Lavenderhoney Wed 06-Nov-13 05:25:12

Will you be at home or work? I'm not clear from your post. If you are at work, where will your baby be, is she looking after him/ her?

If she thinks she is coming to take care of the baby, you need to know.
Is your dh in agreement with you that she is difficult?

LittleBairn Wed 06-Nov-13 11:16:32

If there is no way out if it then you need to be firm with boundaries straight away so she knows how its going to be regarding your DC.

I would also make plans like baby music group, mums & baby groups, swimming class and make it clear you are going to these alone that way you have time apart.
Is there any family near by or any tourist attractions they could visit? To keep them busy a day or two each week?

SaucyJack Wed 06-Nov-13 11:28:47

What is the problem with you flipping? You don't have to tolerate being spoken to like a naughty child in your own home if you don't want to.

Inglori0us Wed 06-Nov-13 13:10:16

Make it very clear to her how things are done with your baby in your house, and chat to your dh so he's on board and will support you.
2 weeks may seem like 2 years but at the end of each day you'll be a day closer to her leaving! Can you plan activities for the weekends in advance as this will make you feel more in control?
My mil was (slightly) better than expected when I clearly asked her to help with specific things. Try not to let her get under your skin. It sounds like she will say things that'll piss you off, so be prepared, take lots of deep breaths, and try to let it wash over you. Just keep saying to yourself "only x more days!"
Good luck! Try not to worry too much until the time comes.

firstimer30s Wed 06-Nov-13 13:20:03

Thanks! I'll be going back to work part time and will have a nanny. Hopefully she won't fire her in my absence or something insane like that.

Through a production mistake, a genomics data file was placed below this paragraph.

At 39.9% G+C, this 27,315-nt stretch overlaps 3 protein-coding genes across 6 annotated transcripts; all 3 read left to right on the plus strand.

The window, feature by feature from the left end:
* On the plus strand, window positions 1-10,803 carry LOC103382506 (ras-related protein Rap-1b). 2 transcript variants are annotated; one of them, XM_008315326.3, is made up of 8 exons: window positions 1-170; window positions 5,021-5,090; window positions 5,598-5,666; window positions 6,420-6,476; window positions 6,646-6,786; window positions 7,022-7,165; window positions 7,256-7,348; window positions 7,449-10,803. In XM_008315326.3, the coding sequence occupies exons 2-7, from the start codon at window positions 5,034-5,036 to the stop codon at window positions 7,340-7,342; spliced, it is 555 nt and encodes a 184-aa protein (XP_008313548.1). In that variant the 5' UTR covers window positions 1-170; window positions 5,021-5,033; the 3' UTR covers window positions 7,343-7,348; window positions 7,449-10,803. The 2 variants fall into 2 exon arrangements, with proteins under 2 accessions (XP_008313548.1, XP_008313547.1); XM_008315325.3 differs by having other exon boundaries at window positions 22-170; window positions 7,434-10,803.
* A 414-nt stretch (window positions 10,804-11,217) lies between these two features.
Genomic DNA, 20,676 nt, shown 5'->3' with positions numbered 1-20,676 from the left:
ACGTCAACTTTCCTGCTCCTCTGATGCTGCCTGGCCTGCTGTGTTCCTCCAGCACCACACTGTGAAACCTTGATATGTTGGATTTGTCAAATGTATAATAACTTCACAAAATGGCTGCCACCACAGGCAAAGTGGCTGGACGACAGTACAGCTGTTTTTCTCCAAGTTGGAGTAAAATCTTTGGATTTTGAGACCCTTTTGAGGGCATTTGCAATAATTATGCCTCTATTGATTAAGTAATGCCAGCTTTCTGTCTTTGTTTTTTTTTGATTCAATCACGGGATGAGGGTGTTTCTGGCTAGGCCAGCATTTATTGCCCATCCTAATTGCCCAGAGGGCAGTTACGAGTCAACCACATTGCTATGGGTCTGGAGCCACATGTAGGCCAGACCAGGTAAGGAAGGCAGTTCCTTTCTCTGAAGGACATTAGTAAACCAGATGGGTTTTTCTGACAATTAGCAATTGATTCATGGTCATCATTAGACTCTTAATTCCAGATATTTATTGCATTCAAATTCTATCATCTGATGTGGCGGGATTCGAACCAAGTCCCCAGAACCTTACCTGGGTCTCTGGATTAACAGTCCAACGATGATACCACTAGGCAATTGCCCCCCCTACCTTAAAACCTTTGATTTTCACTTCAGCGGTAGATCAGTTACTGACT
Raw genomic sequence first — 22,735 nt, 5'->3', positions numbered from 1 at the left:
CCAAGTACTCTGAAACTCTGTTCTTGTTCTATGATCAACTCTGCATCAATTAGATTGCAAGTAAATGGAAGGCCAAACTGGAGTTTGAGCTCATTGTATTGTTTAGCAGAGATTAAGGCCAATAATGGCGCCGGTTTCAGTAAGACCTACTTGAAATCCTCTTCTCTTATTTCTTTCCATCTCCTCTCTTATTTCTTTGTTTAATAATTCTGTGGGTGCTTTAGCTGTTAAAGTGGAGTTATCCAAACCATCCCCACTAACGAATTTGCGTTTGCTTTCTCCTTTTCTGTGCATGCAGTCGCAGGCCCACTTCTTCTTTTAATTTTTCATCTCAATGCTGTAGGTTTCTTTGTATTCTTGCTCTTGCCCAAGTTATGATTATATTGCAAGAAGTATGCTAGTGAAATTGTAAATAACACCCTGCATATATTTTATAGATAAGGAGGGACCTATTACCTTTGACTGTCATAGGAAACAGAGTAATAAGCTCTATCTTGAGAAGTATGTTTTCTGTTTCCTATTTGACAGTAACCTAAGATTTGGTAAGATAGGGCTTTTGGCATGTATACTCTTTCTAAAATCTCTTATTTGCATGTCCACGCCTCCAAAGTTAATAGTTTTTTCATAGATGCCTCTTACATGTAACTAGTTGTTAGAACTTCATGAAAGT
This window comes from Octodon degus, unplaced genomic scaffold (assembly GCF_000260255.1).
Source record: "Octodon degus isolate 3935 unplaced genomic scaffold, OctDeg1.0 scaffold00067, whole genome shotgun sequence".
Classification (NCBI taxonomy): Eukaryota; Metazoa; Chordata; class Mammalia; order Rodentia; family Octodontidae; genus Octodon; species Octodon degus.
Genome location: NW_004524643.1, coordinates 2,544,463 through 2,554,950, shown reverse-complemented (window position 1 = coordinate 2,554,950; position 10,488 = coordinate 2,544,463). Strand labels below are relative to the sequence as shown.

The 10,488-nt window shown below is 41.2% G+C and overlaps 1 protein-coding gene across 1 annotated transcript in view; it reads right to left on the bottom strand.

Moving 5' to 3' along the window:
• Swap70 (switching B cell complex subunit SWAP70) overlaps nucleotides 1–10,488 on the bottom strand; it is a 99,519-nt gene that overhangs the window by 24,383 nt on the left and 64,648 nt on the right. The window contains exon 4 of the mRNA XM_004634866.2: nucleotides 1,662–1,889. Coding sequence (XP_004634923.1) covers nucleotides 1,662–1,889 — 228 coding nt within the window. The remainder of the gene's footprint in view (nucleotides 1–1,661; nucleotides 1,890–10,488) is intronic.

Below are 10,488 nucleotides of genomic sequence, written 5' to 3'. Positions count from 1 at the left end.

My Dh knows what she's like but he still thinks she's wonderful, the fount of all knowledge and just a sweet woman who we should try to make happy because it's hard to be away from your kids.
I have flipped at her before but it didn't end well! She's a proper tough nut.
Also, she was a fervent career woman, but of course thinks I should "let my career take a backseat" for the sake of Dh, kids etc!

firstimer30s Wed 06-Nov-13 13:20:50

Ps I like the suggestions of planning lots of activities and having a schedule set up before she comes! Good ideas!

TheFabulousIdiot Wed 06-Nov-13 13:24:57

get yourself involved in some kind of antenatal group. look for breastfeeding groups and baby massage classes. Sign up for them so that while she is staying you know you will have days where you will be booked up and so can send some time out of the house and with other people.

I don't mean you have to be out all the time, that would be rude, but at least make sure the message is given that you do have a life and it will be continuing while she is there.

Also - is your DH/DP going to be taking time off during her visit to help keep her entertained?

TheFabulousIdiot Wed 06-Nov-13 13:26:09

Also make sure the childcare is firmly set in place, could she come earlier? Surely coming at a time when you will be making the transition to working mum is the WORST time for her to be there?

TheFabulousIdiot Wed 06-Nov-13 13:27:47

just seen the bit about the Nanny.

How will the Nanny deal with the transition? How will she deal with the potential upset of having your MIL there when she is trying to bond with your child?

Lavenderhoney Wed 06-Nov-13 17:09:36

Does your mil know you have a nanny coming? Does she know the nanny has full power?

More importantly, have you told the nanny? As she may think mil is there to spy on her and supervise and it could all go badly wrong.

Can't your mil come another time? Because apart anything, I would hate to come home and find my mil there telling me how my baby didn't miss me, oh no. And frankly just being there at such a potentially difficult and emotional time.

BummyMummy77 Wed 06-Nov-13 17:31:50